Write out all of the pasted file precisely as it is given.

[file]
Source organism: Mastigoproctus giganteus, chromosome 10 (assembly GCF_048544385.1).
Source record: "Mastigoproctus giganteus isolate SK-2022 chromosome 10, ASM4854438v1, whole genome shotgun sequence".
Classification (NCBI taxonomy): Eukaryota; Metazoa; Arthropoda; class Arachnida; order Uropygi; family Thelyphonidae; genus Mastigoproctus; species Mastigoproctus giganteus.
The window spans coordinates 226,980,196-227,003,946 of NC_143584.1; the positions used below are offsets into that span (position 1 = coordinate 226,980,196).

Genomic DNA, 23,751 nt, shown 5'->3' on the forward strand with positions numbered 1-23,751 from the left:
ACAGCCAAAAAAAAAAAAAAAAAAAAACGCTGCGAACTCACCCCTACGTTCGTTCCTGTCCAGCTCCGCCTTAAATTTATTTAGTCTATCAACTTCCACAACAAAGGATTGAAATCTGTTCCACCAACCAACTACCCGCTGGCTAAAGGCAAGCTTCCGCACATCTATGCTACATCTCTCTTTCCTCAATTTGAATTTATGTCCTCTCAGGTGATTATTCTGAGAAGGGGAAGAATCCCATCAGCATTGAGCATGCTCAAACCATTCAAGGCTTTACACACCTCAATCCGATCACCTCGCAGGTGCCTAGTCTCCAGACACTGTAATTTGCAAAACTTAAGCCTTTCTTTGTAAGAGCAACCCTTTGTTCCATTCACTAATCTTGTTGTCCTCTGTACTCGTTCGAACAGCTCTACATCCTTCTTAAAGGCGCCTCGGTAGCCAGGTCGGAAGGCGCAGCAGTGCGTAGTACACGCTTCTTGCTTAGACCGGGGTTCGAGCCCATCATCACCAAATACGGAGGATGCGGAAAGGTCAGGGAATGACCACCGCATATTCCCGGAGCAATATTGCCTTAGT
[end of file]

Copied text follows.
Source organism: Mastigoproctus giganteus, chromosome 10 (assembly GCF_048544385.1).
Source record: "Mastigoproctus giganteus isolate SK-2022 chromosome 10, ASM4854438v1, whole genome shotgun sequence".
Classification (NCBI taxonomy): Eukaryota; Metazoa; Arthropoda; class Arachnida; order Uropygi; family Thelyphonidae; genus Mastigoproctus; species Mastigoproctus giganteus.
The window spans coordinates 226,980,196-227,003,946 of NC_143584.1; the positions used below are offsets into that span (position 1 = coordinate 226,980,196).

Genomic DNA, 23,751 nt, shown 5'->3' on the forward strand with positions numbered 1-23,751 from the left:
ACAGCCAAAAAAAAAAAAAAAAAAAAACGCTGCGAACTCACCCCTACGTTCGTTCCTGTCCAGCTCCGCCTTAAATTTATTTAGTCTATCAACTTCCACAACAAAGGATTGAAATCTGTTCCACCAACCAACTACCCGCTGGCTAAAGGCAAGCTTCCGCACATCTATGCTACATCTCTCTTTCCTCAATTTGAATTTATGTCCTCTCAGGTGATTATTCTGAGAAGGGGAAGAATCCCATCAGCATTGAGCATGCTCAAACCATTCAAGGCTTTACACACCTCAATCCGATCACCTCGCAGGTGCCTAGTCTCCAGACACTGTAATTTGCAAAACTTAAGCCTTTCTTTGTAAGAGCAACCCTTTGTTCCATTCACTAATCTTGTTGTCCTCTGTACTCGTTCGAACAGCTCTACATCCTTCTTAAAGGCGCCTCGGTAGCCAGGTCGGAAGGCGCAGCAGTGCGTAGTACACGCTTCTTGCTTAGACCGGGGTTCGAGCCCATCATCACCAAATACGGAGGATGCGGAAAGGTCAGGGAATGACCACCGCATATTCCCGGAGCAATATTGCCTTAGT